Trust And Deception In Othello Analysis

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Deception and suspicion are powerful tools that can use trust and mistrust as weapons. Many think that the most powerful weapon is trust and honesty in a relationship but unfortunately suspense and deception over power it in most cases. This can be seen in the play Othello by William Shakespeare, when Othello gets tricked by Iago into thinking his wife is cheating on him and many more cases. In the article How Iago Explains the World, by Lee Siegel it highlights the fact that Iago’s deception and lies work out for him and that he in fact sees the world the right way. Deception overrules honesty in many occasions especially in Shakespeare’s tragedies. In Othello Iago has a plan to get the job of lieutenant and this he can only do with the help of lying and deception. He manipulates Cassio into drinking too much at one of their parties and this gets Cassio fired. In the play it says, “...Cassio, I love thee, but nevermore be officer of mine”(Act 2 Scene 3 Line 265). Iago wants the job of lieutenant that Cassio…show more content…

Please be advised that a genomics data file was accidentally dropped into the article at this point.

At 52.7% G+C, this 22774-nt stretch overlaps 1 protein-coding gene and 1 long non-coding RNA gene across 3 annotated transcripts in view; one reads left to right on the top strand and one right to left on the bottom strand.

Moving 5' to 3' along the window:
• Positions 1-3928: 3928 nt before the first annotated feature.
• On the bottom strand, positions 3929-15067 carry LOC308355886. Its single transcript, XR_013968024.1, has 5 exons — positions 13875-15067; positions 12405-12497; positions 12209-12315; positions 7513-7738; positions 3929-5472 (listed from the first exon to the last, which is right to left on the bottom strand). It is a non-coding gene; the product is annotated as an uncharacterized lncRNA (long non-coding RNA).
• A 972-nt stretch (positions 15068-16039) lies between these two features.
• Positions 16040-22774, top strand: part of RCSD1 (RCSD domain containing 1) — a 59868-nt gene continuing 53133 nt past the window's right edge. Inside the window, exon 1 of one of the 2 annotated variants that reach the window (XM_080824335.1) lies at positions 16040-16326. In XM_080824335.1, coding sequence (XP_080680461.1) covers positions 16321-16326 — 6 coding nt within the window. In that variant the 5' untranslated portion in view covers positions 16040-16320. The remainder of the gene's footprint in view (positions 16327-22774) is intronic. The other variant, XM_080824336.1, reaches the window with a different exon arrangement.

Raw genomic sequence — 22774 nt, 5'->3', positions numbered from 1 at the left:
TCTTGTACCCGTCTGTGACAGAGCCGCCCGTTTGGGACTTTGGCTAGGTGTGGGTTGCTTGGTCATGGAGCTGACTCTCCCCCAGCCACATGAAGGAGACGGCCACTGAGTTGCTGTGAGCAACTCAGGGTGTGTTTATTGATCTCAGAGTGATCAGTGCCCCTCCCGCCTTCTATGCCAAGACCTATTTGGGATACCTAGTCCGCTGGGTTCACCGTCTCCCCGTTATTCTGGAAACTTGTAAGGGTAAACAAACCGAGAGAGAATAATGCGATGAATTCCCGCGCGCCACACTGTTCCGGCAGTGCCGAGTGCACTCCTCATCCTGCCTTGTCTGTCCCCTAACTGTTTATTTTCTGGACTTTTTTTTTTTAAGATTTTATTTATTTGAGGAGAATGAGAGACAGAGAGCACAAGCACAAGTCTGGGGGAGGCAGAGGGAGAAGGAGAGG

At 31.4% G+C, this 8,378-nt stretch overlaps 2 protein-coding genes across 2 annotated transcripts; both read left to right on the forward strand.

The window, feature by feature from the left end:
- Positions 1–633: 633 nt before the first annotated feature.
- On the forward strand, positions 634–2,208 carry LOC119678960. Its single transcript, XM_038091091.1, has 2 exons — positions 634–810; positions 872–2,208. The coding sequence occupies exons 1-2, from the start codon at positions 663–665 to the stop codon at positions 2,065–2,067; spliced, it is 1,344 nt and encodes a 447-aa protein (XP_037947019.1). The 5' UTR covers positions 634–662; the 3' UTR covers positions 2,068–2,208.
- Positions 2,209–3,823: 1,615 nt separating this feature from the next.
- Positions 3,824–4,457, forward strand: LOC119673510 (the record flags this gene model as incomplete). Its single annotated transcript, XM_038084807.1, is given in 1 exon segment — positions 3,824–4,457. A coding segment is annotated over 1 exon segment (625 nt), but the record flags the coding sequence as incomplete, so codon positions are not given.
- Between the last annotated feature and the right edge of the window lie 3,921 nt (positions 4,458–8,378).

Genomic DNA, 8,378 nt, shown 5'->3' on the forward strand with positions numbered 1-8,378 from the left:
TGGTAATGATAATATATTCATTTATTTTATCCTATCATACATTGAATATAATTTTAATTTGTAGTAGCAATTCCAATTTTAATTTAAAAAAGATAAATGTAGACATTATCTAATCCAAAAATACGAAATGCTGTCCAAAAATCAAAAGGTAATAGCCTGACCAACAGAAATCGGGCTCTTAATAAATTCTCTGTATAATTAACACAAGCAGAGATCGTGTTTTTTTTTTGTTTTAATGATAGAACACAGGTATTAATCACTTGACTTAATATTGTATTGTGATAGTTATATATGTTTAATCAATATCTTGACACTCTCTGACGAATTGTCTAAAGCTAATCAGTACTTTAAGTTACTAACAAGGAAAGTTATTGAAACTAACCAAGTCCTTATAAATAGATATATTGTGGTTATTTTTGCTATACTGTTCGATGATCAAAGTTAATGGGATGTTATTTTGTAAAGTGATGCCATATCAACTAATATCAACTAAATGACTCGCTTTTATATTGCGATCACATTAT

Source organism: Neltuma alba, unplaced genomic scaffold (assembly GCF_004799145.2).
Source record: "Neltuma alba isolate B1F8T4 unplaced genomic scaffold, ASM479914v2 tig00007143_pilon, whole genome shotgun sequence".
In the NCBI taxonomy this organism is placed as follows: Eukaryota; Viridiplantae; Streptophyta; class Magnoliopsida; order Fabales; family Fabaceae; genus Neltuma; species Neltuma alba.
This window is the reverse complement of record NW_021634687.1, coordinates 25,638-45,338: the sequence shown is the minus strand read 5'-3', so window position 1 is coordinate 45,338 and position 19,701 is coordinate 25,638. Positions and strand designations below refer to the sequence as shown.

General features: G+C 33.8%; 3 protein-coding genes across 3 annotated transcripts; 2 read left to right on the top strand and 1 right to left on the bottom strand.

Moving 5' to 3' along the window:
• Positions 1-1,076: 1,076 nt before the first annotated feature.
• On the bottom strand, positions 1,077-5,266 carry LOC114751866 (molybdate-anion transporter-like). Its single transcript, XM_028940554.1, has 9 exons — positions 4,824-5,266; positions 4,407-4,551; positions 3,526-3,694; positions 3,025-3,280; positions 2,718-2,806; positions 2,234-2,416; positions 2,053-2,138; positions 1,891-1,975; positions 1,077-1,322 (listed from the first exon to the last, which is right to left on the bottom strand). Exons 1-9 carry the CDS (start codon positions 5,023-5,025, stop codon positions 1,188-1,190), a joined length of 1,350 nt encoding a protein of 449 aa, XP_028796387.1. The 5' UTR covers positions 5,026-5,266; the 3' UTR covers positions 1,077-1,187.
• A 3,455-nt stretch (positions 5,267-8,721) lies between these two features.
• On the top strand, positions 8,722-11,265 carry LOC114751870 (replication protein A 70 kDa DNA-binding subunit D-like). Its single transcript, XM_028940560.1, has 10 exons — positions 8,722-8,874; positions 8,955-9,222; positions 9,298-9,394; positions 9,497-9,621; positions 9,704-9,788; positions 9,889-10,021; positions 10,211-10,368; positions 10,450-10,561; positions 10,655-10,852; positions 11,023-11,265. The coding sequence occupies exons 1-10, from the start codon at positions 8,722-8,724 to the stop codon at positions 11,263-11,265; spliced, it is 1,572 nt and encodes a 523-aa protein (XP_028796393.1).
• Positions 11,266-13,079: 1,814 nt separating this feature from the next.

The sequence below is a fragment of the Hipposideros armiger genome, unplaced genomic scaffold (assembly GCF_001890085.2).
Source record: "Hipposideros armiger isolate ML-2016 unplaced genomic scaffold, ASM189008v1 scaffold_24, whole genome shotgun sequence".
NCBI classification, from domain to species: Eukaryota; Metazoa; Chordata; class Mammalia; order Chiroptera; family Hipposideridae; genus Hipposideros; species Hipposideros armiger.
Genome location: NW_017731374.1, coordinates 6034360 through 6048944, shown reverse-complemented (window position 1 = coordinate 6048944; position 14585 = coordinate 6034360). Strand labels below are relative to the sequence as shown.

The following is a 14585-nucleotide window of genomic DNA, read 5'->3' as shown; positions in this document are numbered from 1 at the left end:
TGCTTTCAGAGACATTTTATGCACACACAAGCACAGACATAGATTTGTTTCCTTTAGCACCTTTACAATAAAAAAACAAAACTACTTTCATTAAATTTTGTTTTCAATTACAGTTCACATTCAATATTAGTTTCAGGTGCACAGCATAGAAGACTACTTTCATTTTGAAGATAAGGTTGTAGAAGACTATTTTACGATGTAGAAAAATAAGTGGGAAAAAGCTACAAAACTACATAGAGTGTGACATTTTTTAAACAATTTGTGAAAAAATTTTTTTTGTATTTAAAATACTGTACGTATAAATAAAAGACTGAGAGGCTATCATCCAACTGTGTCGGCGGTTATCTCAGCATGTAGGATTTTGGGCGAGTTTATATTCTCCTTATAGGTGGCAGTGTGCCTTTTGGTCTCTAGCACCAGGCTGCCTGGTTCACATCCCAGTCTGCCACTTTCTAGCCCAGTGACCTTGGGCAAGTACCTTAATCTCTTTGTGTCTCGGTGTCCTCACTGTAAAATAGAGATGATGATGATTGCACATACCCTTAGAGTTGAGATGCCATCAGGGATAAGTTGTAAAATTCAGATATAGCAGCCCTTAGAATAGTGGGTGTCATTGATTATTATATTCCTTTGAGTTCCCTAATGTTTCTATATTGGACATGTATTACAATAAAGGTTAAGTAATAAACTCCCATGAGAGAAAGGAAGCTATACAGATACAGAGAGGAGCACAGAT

He does this also for personal gain. Roderigo is in love with Desdemona, but he cannot “pursue” her while she is with Othello, so Iago generously offers to break them up, for a price that is. In the play it says, “Ha, I like not that”(Act 3 Scene 3 Line 37). This is a pretty vague quote from the play where Iago simply hints that something could be going on between Desdemona and Cassio. Othello and Iago come to her room and notice Cassio talking to Desdemona but quickly getting up to leave as he sees Othello approaching. Iago hints to Othello here that the reason for this “flee” is that Cassio is having relations with Desdemona. This is where all the manipulating starts. Later on in the play, it says, “Hang her, I do but say what she is!” (Act 4 Scene 1 Line 206). Iago has finally convinced Othello that Desdemona is cheating on him thanks to his miraculous manipulation
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